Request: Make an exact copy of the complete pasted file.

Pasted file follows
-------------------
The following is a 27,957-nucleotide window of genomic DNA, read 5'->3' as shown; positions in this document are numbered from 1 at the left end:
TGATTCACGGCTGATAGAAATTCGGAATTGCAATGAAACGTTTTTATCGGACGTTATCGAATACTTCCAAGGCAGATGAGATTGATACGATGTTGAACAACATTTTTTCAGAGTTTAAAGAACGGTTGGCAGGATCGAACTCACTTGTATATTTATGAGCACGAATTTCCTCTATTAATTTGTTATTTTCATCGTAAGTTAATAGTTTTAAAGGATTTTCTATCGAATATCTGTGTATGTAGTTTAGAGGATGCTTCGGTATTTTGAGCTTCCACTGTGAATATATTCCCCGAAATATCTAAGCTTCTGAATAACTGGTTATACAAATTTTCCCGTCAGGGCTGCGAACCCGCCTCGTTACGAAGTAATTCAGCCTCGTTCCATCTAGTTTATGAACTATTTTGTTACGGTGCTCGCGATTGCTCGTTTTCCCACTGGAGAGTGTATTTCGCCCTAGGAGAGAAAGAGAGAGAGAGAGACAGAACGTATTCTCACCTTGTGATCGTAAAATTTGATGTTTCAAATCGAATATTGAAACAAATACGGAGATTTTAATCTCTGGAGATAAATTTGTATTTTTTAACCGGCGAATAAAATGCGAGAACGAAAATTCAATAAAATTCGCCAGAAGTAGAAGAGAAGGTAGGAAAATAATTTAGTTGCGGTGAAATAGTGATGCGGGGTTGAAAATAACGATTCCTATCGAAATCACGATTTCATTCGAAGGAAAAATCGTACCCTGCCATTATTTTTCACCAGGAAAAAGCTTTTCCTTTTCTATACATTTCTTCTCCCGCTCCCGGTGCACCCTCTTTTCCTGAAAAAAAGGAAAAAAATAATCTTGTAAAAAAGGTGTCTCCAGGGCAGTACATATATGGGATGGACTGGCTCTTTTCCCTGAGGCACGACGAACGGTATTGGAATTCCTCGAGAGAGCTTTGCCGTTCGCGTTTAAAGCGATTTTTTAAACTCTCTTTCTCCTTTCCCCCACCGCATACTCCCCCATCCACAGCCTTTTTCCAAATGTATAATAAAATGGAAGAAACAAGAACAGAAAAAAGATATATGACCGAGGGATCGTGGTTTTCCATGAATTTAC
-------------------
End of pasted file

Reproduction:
The following is a 27,957-nucleotide window of genomic DNA, read 5'->3' as shown; positions in this document are numbered from 1 at the left end:
TGATTCACGGCTGATAGAAATTCGGAATTGCAATGAAACGTTTTTATCGGACGTTATCGAATACTTCCAAGGCAGATGAGATTGATACGATGTTGAACAACATTTTTTCAGAGTTTAAAGAACGGTTGGCAGGATCGAACTCACTTGTATATTTATGAGCACGAATTTCCTCTATTAATTTGTTATTTTCATCGTAAGTTAATAGTTTTAAAGGATTTTCTATCGAATATCTGTGTATGTAGTTTAGAGGATGCTTCGGTATTTTGAGCTTCCACTGTGAATATATTCCCCGAAATATCTAAGCTTCTGAATAACTGGTTATACAAATTTTCCCGTCAGGGCTGCGAACCCGCCTCGTTACGAAGTAATTCAGCCTCGTTCCATCTAGTTTATGAACTATTTTGTTACGGTGCTCGCGATTGCTCGTTTTCCCACTGGAGAGTGTATTTCGCCCTAGGAGAGAAAGAGAGAGAGAGAGACAGAACGTATTCTCACCTTGTGATCGTAAAATTTGATGTTTCAAATCGAATATTGAAACAAATACGGAGATTTTAATCTCTGGAGATAAATTTGTATTTTTTAACCGGCGAATAAAATGCGAGAACGAAAATTCAATAAAATTCGCCAGAAGTAGAAGAGAAGGTAGGAAAATAATTTAGTTGCGGTGAAATAGTGATGCGGGGTTGAAAATAACGATTCCTATCGAAATCACGATTTCATTCGAAGGAAAAATCGTACCCTGCCATTATTTTTCACCAGGAAAAAGCTTTTCCTTTTCTATACATTTCTTCTCCCGCTCCCGGTGCACCCTCTTTTCCTGAAAAAAAGGAAAAAAATAATCTTGTAAAAAAGGTGTCTCCAGGGCAGTACATATATGGGATGGACTGGCTCTTTTCCCTGAGGCACGACGAACGGTATTGGAATTCCTCGAGAGAGCTTTGCCGTTCGCGTTTAAAGCGATTTTTTAAACTCTCTTTCTCCTTTCCCCCACCGCATACTCCCCCATCCACAGCCTTTTTCCAAATGTATAATAAAATGGAAGAAACAAGAACAGAAAAAAGATATATGACCGAGGGATCGTGGTTTTCCATGAATTTAC